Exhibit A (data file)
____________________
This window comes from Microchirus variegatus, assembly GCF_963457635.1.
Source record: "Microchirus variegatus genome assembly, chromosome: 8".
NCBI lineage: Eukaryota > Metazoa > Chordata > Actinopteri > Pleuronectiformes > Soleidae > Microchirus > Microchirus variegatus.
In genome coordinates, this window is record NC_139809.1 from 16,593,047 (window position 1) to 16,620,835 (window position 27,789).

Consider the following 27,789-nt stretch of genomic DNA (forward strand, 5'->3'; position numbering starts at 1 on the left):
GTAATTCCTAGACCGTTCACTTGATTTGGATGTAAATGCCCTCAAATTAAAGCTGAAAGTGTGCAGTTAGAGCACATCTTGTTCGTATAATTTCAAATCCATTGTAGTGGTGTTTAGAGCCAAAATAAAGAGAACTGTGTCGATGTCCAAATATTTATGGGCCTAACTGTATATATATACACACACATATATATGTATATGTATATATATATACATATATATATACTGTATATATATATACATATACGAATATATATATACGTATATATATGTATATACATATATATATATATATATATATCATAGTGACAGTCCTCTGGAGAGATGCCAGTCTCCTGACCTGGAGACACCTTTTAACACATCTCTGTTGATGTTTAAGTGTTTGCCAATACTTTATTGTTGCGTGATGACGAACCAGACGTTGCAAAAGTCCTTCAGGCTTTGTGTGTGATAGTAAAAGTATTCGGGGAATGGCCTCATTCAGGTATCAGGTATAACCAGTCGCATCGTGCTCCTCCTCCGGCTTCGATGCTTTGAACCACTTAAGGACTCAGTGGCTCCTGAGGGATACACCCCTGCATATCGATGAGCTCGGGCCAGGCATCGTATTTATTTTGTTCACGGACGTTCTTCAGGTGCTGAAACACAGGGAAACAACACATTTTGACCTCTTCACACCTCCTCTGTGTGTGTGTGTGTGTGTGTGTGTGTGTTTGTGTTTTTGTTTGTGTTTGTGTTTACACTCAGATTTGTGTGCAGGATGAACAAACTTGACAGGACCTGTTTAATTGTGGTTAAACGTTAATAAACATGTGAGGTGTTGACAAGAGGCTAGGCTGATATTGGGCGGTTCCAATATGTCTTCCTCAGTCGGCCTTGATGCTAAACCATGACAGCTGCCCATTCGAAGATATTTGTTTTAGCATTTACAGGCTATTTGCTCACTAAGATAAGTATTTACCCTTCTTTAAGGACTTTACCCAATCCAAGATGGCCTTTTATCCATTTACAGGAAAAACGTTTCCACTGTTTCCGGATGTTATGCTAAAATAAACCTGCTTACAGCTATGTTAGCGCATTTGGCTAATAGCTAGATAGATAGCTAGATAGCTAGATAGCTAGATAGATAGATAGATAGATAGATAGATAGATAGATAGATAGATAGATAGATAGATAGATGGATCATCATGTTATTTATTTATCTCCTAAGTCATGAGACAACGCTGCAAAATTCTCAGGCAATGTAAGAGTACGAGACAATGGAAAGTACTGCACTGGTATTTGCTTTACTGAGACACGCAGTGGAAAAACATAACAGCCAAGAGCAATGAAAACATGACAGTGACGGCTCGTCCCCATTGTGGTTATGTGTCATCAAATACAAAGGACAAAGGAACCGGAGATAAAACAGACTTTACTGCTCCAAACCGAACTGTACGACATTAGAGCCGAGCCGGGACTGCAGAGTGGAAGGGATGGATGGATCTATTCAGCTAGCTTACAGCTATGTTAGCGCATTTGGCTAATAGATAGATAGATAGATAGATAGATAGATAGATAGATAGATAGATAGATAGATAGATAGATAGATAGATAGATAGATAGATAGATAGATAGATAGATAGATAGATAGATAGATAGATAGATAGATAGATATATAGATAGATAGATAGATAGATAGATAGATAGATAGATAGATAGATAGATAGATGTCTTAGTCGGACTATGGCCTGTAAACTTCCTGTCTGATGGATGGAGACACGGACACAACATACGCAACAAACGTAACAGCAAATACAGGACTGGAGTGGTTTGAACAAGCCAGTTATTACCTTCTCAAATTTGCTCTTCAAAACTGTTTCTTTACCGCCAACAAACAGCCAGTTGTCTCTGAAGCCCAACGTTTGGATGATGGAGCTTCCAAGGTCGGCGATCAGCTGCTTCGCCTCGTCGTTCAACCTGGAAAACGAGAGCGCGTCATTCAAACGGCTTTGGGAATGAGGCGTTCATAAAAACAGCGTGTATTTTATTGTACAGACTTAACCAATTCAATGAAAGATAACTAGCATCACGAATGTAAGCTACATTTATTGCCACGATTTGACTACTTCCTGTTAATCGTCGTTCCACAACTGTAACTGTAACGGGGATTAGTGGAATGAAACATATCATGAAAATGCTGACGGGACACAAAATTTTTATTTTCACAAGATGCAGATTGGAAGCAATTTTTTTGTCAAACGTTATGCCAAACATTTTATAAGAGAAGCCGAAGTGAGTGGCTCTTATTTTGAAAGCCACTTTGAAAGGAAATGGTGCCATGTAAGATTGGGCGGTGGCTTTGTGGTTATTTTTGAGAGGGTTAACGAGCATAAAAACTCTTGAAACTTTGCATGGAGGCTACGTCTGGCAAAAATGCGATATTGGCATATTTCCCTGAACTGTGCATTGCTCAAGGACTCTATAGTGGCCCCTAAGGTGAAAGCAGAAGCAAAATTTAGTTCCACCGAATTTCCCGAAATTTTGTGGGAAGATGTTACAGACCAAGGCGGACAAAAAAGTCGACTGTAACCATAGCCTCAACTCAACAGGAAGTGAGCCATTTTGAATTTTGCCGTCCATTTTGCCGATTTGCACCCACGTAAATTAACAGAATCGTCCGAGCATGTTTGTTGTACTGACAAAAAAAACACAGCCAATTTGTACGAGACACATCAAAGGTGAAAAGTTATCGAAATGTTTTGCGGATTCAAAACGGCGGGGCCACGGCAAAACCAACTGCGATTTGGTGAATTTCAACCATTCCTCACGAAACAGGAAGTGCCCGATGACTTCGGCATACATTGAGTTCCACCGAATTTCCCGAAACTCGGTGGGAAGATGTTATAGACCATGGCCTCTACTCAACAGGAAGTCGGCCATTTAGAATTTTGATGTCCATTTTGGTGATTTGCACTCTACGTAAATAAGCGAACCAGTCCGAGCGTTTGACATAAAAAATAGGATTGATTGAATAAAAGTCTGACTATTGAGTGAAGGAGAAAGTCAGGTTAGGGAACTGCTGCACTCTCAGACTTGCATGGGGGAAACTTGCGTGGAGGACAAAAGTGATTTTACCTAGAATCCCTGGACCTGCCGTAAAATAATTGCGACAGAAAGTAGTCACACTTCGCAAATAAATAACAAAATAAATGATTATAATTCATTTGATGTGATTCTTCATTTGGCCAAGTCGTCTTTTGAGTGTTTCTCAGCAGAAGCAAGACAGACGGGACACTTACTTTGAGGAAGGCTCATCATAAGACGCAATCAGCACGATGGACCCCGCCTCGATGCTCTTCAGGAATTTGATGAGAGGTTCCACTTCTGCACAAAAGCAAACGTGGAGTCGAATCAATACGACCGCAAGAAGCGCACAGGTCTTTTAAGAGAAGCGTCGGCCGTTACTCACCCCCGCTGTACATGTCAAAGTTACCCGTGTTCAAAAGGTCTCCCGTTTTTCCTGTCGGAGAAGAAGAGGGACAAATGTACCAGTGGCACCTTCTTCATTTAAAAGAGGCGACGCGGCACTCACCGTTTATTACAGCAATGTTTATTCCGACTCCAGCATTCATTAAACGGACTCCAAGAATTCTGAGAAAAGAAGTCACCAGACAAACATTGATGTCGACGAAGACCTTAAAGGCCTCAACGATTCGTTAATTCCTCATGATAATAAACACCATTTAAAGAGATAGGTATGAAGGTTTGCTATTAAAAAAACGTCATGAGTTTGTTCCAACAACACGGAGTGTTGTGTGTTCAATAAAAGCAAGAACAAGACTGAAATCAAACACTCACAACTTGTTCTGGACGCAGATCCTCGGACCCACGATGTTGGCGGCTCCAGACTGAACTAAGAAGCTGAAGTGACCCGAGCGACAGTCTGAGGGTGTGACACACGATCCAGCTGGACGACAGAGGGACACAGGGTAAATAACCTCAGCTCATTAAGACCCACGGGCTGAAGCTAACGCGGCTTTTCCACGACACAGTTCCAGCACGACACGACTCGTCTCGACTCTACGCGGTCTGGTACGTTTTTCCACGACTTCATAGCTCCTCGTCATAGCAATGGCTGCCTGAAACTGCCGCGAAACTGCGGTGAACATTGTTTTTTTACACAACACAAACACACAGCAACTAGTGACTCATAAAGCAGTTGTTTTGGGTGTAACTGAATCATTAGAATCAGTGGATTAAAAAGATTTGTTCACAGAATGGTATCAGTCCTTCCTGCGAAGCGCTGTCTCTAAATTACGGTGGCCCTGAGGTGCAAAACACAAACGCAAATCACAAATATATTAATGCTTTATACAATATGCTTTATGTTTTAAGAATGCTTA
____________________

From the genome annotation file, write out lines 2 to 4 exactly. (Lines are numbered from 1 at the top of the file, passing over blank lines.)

Source record: "Microchirus variegatus genome assembly, chromosome: 8".
NCBI lineage: Eukaryota > Metazoa > Chordata > Actinopteri > Pleuronectiformes > Soleidae > Microchirus > Microchirus variegatus.
In genome coordinates, this window is record NC_139809.1 from 16,593,047 (window position 1) to 16,620,835 (window position 27,789).